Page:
Communicating with parents and the community takes time, writes Idette B. Groff, a board member for the Conestoga Valley (Pa.) School District. But it more than pays off in the end.
She offers this advice to parents as a guest columnist in the Washington Post’s Answer Sheet blog:
“If your district doesn’t keep you informed of opportunities to serve on short term district committees and provide opportunities to hear your input, tell them what you want. If they already do this, give a little time to be part of the process. It’s like being a part of the school board without having to invest as much time.”
How well does the U.S. stack up to other countries when it comes to teacher pay? A disappointing, 22nd out of 27, according to one measurement, writes Jack Jennings, president of the Center for Education Policy. Jennings, writing in the Huffington Post, is referring to an international comparison that looks at the ratio of the average salaries of 15-year teachers to the average earnings of other full-time workers with college degrees. It turns out that these U.S. teachers, on average, can expect to make just 60 percent of their college-educated peers. That compares to ratios of between 80 percent and 100 percent in many other countries.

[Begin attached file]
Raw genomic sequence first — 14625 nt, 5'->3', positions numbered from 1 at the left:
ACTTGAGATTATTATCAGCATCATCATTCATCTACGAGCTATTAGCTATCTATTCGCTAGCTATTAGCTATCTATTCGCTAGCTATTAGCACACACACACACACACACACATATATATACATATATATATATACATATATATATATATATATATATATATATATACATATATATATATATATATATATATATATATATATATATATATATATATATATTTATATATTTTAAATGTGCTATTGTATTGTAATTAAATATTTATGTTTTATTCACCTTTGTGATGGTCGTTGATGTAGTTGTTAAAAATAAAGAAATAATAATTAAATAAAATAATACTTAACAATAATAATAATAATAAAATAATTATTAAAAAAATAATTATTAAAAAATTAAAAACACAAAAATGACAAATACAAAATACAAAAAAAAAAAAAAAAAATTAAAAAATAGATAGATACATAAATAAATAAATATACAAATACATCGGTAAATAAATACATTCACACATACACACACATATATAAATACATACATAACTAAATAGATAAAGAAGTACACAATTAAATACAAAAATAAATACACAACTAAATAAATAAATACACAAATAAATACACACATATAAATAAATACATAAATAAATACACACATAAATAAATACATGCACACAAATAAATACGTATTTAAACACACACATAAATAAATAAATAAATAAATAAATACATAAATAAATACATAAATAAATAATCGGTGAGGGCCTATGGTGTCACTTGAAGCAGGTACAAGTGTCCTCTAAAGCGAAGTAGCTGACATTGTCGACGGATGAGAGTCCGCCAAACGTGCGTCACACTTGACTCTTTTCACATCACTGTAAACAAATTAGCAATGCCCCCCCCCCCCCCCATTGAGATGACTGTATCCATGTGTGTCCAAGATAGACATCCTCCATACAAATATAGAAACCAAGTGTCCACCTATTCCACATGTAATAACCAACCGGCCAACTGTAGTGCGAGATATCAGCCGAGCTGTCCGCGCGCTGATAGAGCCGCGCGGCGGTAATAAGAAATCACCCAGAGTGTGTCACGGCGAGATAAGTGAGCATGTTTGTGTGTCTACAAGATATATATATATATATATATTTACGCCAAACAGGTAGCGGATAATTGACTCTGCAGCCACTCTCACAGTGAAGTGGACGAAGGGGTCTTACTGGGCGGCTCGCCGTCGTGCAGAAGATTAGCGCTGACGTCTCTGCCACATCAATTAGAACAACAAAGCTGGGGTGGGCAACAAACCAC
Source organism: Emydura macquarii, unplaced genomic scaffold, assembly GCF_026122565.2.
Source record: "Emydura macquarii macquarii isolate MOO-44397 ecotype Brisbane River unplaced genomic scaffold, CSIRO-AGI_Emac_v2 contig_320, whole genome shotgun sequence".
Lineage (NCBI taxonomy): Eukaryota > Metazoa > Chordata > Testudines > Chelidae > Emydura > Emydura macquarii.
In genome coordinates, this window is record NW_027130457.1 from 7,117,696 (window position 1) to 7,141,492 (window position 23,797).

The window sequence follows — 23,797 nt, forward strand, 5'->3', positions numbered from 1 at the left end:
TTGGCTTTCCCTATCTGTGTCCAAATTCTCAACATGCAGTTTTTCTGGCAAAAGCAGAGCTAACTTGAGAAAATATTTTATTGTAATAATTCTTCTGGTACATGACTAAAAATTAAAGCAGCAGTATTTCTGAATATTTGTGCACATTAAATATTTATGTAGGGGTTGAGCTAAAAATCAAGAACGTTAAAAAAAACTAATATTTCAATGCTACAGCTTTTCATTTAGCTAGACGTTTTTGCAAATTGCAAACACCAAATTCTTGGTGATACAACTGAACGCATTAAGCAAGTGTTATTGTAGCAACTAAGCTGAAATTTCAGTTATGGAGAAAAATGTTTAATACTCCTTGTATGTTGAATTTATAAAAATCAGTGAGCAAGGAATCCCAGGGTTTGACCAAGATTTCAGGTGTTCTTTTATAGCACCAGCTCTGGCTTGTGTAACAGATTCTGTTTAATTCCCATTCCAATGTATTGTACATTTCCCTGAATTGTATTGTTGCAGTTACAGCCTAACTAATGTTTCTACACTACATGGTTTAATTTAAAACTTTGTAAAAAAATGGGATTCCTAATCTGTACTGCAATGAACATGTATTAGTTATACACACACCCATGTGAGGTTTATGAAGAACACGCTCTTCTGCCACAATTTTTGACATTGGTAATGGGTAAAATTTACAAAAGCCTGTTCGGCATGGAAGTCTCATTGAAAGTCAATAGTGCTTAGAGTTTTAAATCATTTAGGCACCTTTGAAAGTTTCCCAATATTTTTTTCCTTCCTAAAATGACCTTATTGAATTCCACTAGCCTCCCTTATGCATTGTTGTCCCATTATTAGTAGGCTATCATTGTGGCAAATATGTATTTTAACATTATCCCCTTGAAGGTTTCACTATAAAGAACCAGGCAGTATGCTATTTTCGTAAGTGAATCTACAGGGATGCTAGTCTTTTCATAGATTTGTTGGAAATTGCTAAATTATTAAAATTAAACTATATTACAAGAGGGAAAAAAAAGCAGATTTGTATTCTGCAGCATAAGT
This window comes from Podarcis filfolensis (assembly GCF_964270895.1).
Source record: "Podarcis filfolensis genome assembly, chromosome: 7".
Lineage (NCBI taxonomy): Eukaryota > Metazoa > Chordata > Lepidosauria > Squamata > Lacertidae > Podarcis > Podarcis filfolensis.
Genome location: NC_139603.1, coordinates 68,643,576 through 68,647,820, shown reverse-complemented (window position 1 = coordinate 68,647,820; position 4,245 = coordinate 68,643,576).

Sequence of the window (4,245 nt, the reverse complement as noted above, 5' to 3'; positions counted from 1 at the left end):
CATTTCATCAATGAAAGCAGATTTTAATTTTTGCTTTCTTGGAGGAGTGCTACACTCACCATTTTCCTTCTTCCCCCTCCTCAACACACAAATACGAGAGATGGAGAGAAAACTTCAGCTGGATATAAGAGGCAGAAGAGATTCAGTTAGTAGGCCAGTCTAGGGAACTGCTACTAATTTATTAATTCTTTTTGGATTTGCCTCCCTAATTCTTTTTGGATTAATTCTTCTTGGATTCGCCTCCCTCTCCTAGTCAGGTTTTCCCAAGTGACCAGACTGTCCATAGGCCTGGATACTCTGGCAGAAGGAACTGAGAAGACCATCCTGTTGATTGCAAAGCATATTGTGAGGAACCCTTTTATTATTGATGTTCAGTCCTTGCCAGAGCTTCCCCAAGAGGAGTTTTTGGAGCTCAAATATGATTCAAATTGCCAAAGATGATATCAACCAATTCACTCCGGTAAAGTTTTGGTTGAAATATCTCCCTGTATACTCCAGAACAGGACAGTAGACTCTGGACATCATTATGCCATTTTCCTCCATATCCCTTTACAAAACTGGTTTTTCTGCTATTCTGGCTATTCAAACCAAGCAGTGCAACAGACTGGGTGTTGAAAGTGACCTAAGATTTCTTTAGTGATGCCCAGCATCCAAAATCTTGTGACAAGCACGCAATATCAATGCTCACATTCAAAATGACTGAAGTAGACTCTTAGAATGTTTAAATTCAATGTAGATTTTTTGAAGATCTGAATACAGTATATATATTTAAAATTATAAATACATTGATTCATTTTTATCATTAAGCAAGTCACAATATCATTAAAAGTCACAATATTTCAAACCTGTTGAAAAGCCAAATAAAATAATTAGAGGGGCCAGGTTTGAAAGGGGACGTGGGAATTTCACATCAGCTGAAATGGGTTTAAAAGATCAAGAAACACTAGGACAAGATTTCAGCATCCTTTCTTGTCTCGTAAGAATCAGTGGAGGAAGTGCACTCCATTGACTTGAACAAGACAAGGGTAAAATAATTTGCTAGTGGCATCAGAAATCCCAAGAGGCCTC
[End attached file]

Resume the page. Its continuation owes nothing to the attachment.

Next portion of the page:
Need another reason to invest in the STEM subjects (Science Technology Engineering and Math)? Read MIT President Susan Hockfield (“Manufacturing a Recovery”) in the New York Times.